Parliamentary hearings deserve praise

By Gil Troy, Canadian Jewish News, 12-10-09

If the traditional definition of chutzpah has the murderer who kills his two parents pleading for leniency because he’s an orphan, the modern anti-Semite’s chutzpah is expressed by screeching about Israel obsessively, then being shocked when that obsession is noted, let alone criticized.Today’s new anti-Semites don’t even have the courage of their convictions. They mask their traditional Jew-hatred behind a politically correct veneer of anti-racism, anti-apartheid, anti-occupation, we-are-the-world talk. But all their lovely liberal rhetoric can’t hide the venom behind their disproportionate focus on Israel – and the harm they do to liberal ideas, as well as the Jewish state, with their hatred.

Predictably, the all-party Canadian Parliamentary Coalition to Combat Anti-Semitism (CPCCA) had barely convened its hearings when it was already being bashed. On the new website “The Mark,” John Baglow complained that the “new parliamentary coalition against anti-Semitism is really about shutting down criticism of Israel” and that “the word ‘anti-Semitism’ has lost its original meaning almost entirely, and has become code for criticism of Israel and too-vocal support for the Palestinian people.” Without listening to the hearings, Baglow and others instinctively caricatured this bipartisan initiative as a pro-Israel, anti-Palestinian witch-hunt.

I don’t seek special treatment, only equal treatment. Would critics pounce so quickly on a parliamentary inquiry into racism, sexism or homophobia in Canada? And would anyone feel comfortable publicly suggesting that any of these scourges have disappeared “almost entirely?”

I wish Israel-bashing wasn’t such a popular sport, on campus and off. I wish violence against Jews was trending down, not up. Alleging that human rights activists fighting Jew-hatred are McCarthyites squelching debate is absurd, considering how frequently Israel is criticized, both in Israel and abroad, by Jews and non-Jews. And I wish so much criticism of Israel wasn’t intensified by historic anti-Semitic markers.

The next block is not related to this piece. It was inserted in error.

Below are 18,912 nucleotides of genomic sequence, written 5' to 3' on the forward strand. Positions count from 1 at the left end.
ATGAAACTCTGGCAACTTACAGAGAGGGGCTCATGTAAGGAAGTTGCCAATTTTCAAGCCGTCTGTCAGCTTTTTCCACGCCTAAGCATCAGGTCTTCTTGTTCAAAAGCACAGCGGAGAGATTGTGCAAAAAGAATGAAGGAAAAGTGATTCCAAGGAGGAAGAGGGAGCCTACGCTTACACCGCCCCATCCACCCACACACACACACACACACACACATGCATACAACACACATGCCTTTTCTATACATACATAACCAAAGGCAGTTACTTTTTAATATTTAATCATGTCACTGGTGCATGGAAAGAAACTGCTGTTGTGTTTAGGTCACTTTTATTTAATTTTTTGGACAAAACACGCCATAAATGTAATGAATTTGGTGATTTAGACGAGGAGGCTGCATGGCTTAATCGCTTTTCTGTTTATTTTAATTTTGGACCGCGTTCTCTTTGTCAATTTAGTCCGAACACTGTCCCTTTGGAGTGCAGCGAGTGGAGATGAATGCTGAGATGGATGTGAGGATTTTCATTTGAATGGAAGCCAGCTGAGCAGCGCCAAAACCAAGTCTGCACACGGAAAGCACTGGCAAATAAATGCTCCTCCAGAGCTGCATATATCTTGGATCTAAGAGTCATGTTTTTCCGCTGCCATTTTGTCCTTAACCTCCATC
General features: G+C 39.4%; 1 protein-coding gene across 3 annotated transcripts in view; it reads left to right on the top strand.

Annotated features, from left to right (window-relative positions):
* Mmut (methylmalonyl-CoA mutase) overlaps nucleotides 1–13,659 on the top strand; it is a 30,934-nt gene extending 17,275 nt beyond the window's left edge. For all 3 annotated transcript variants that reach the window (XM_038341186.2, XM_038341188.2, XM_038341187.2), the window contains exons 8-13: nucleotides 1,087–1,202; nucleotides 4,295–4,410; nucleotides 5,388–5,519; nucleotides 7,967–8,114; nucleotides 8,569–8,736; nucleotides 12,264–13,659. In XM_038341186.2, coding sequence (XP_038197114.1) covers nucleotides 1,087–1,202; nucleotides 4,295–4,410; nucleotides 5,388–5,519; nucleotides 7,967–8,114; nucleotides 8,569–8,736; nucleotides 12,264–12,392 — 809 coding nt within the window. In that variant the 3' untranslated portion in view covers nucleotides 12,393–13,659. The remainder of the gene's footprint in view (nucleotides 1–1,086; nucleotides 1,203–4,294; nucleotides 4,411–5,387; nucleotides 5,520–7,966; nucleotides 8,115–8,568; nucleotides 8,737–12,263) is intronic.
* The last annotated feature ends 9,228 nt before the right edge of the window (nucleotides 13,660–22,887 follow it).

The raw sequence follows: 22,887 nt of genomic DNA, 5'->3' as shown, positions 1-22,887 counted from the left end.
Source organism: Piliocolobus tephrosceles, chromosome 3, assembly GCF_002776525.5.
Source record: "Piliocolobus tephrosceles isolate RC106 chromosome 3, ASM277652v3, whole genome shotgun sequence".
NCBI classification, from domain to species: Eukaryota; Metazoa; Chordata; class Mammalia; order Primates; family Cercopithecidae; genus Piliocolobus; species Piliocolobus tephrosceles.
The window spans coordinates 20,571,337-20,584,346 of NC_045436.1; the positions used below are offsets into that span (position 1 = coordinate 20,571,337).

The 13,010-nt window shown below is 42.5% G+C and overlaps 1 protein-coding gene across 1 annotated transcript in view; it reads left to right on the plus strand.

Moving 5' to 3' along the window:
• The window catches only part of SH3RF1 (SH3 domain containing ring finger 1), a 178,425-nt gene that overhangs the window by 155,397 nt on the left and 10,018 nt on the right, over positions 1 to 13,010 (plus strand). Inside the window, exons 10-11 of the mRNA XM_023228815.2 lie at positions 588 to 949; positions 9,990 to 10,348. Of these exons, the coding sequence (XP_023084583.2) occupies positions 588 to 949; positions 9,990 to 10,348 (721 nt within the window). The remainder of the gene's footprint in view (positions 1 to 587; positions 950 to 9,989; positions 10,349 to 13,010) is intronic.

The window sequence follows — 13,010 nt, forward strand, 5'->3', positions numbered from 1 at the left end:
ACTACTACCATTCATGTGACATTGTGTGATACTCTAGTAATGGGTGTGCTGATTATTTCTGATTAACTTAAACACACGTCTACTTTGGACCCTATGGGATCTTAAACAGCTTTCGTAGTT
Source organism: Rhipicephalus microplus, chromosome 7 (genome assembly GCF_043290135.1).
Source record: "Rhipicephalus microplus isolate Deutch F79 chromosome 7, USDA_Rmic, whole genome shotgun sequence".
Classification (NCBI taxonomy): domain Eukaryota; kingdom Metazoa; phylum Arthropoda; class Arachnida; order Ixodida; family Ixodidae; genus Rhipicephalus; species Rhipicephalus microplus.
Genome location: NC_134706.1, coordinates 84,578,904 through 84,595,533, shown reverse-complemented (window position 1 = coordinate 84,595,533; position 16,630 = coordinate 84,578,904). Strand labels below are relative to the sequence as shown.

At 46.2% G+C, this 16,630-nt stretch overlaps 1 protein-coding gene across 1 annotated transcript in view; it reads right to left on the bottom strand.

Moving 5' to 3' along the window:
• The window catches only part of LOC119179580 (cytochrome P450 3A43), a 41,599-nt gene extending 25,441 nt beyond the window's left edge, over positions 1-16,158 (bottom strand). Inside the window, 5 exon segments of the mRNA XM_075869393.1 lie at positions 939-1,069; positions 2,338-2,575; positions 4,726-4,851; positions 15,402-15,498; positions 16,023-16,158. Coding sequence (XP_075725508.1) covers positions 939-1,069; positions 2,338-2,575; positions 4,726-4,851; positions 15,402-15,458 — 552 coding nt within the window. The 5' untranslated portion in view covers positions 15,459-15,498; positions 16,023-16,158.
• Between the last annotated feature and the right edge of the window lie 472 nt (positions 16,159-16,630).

It’s easy to differentiate between legitimate criticism of Israel and illegitimate criticism rooted in traditional Jew-hatred. For starters, anyone who suggests that critics of Israel have a hard time getting a hearing has overlooked what a boon Israel-bashing has been to the careers of Noam Chomsky, Norman Finkelstein, John Mearsheimer, Stephen Walt and now Naomi Klein. Especially for Jews, shrill anti-Israel invective is a fast-track to more media exposure, higher lecture fees and booming book sales.

More benignly, every day in synagogues around the world, as well as in Israeli newspapers and, these days, in the White House, Jews and non-Jews, presidents and regular folk, criticize Israeli actions without delegitimizing Israel – which is the clearest red-line to draw.

It doesn’t make sense that Israel is singled out for disproportionate criticism, that Israel is the only UN member state whose existence is challenged, and that so much of the world’s attention focuses on such a minor conflict. Describing the Israel-Palestinian national clash as a racial conflict or comparing Israel to South Africa – or, worse, to the Nazis – also doesn’t make sense – unless, that is, you acknowledge the anti-Semitism that treats Israel, the Jewish state, as the Jew among nations, accused of disproportionate but secret power, or undue influence in squelching debate, and nefarious aims and methods in what is a complicated, tragic conflict, then tarred with accusations of “racism,” “apartheid,” and “genocide,” when other countries whose actions truly fit those damning indictments escape notice.

Hopefully, the CPCCA hearings will help others draw the line more clearly, seeing where honest criticism ends and demonization, delegitimization and obsession begin.

But the hearings should also help us understand the historical pathology of anti-Semitism by highlighting the similarities between today’s targeting of the Jewish state and the traditional targeting of the Jew. Yet we must learn from the modern mutation, too. The way the new anti-Semitism manifests itself, sometimes obscured by its “we’re pro-Palestinian and we’re just criticizing Israel” rhetoric, hides a despicable anti-democratic agenda. This upside-down agenda rationalizes terrorism, romanticizes violence, justifies extremism and perverts justice while purporting to defend it.

Exposing that charade isn’t just important for Jews and the Jewish state, but for all of humanity, and especially western democracies such as Canada, which deserves applause for launching these important hearings.

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